KANSAS CITY, Mo. (AP) -- The 100 or so friends and family who
trekked across Missouri hoping to see Bobby Keppel's first major
league victory had a night filled with boos and cheers.
When Kansas City manager Buddy Bell removed Keppel with one on
and no outs in the ninth after the rookie had pitched eight shutout
innings, they -- and seemingly everyone else in the stadium -- booed.
Then, after the Texas Rangers rallied for four runs to beat the
Royals 4-2 on Wednesday night, the Keppel party waited outside the
demoralized Kansas City clubhouse and cheered when the hard-luck
"This is my 14th day up here," said Keppel, a St. Louis native
who labored almost six years in the minors before the Royals
brought him up on May 25. "I'm going to trust my manager's
decision. I had visions of finishing that game, trust me. That's
how I saw it ending."
Gary Matthews' two-run double off Elmer Dessens capped the
four-run ninth inning and lifted the Rangers to the victory as the
Royals lost their ninth straight home game.
Matthews' hit sealed the win and dropped Kansas city to 14-43,
the majors' worst record and a pace that would rank them among the
worst teams in modern history.
Akinori Otsuka (2-1) went two innings for the win and Francisco
Cordero pitched the ninth for his fifth save.
"Unbelievable," Matthews said.
Barajas knew he was one strike away from failure.
"When the game is on the line, everybody wants to step up and
be the guy that gets that big clutch hit," he said. "I'm trying
to get back to my comfort zone. For this to happen right now is
definitely a boost. If you swing and miss, the game is over."
After the crowd of a little more than 11,000 booed Bell, they
gave a standing ovation to Keppel, who has struggled for so long to
get his first major league win since the New York Mets made him a
first-round draft pick in 2000.
"The standing ovation, thank you, guys," he said.
Despite the loss, Keppel's crew was all smiles when their man
walked through the clubhouse doors.
"My parents were here, extended family was here," he said.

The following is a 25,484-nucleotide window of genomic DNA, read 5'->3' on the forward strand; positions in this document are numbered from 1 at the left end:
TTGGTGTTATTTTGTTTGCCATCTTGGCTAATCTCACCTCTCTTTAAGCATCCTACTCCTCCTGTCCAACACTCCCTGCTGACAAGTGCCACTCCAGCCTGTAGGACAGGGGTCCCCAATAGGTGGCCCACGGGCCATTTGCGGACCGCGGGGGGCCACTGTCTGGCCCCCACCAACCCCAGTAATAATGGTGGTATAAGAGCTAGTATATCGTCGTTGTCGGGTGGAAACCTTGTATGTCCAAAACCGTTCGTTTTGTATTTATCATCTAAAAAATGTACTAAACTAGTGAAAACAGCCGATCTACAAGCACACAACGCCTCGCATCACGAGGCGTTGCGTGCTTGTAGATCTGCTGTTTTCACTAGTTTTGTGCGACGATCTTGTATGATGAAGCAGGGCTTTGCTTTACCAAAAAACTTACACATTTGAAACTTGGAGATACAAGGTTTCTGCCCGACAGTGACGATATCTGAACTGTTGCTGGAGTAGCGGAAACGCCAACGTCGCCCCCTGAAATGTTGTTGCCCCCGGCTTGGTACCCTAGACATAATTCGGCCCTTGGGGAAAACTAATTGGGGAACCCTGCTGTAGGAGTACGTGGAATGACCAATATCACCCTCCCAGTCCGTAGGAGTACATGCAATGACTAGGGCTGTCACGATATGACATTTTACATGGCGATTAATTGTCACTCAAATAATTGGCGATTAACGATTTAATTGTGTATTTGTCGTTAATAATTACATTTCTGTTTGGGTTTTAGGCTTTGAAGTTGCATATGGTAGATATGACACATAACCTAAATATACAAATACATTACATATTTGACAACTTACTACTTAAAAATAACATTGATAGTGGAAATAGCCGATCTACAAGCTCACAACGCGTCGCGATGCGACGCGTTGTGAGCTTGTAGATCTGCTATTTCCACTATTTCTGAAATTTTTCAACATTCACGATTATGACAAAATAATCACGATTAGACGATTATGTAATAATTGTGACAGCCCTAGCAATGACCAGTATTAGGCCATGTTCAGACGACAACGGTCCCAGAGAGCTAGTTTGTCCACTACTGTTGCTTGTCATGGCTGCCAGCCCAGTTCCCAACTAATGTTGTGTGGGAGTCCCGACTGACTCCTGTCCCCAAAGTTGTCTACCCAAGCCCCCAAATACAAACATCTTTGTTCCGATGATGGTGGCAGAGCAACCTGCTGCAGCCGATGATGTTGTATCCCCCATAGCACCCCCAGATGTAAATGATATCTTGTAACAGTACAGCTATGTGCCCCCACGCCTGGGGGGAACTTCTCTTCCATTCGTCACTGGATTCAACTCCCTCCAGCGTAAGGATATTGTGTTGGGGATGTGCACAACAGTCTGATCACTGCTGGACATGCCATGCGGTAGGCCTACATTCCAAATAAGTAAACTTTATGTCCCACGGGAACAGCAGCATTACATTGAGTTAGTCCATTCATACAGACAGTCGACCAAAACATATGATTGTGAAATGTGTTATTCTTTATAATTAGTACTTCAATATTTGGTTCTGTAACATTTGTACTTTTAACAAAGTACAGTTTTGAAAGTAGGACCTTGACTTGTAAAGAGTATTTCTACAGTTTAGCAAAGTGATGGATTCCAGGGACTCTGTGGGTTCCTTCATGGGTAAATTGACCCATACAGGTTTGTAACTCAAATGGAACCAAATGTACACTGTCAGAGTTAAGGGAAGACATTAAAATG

"High school teammates, grade school teammates, family and
The Royals will introduce Dayton Moore, their new general
manager, at a news conference on Thursday. But there seems no end
to the misery of what could turn out to be a historically bad
season. They're on pace to challenge the major league record of 120
losses by the 1962 Mets.
"I'm not taking anything away from Kansas City," Barajas said,
"but these are the games we expect to win. I'm not saying we feel
like we are better than them."
John Koronka gave up six hits and two runs in 6 1-3 innings for
Texas in the first matchup of rookie starters in the American
League this season.
After giving up a run in the first on Emil Brown's infield out
with the bases loaded, Koronka allowed two singles and no walks
until the fifth when Doug Mientkiewicz singled and scored on David
Keppel had allowed four earned runs in 13 1-3 innings since
being called up from Triple-A Omaha. But on Bell's mind was the
fact he had thrown six scoreless innings in his previous start at
Seattle before allowing back-to-back home runs in the seventh.
"You've got to do what's best for Kep and you've got to do
what's best for the team," Bell said. "In that situation, you
want him to get the shutout. You want him to get the win. But you
also don't want the same thing tonight that happened in Seattle,
when he was up in the zone."
Royals DH Mike Sweeney swung a bat for the first time since
he went on the DL May 2 with a bulging disc and said he felt fine.
Sweeney is hopeful of getting back in another couple of weeks. ...
Bell was feeling better after going to the doctor Tuesday with
kidney stone issues. ... Rangers LHP Brian Anderson has re-torn an
elbow ligament that was thought to have been repaired with surgery
last July. An MRI on Tuesday revealed the tear. Anderson will have
to decide if he wants to have additional surgery.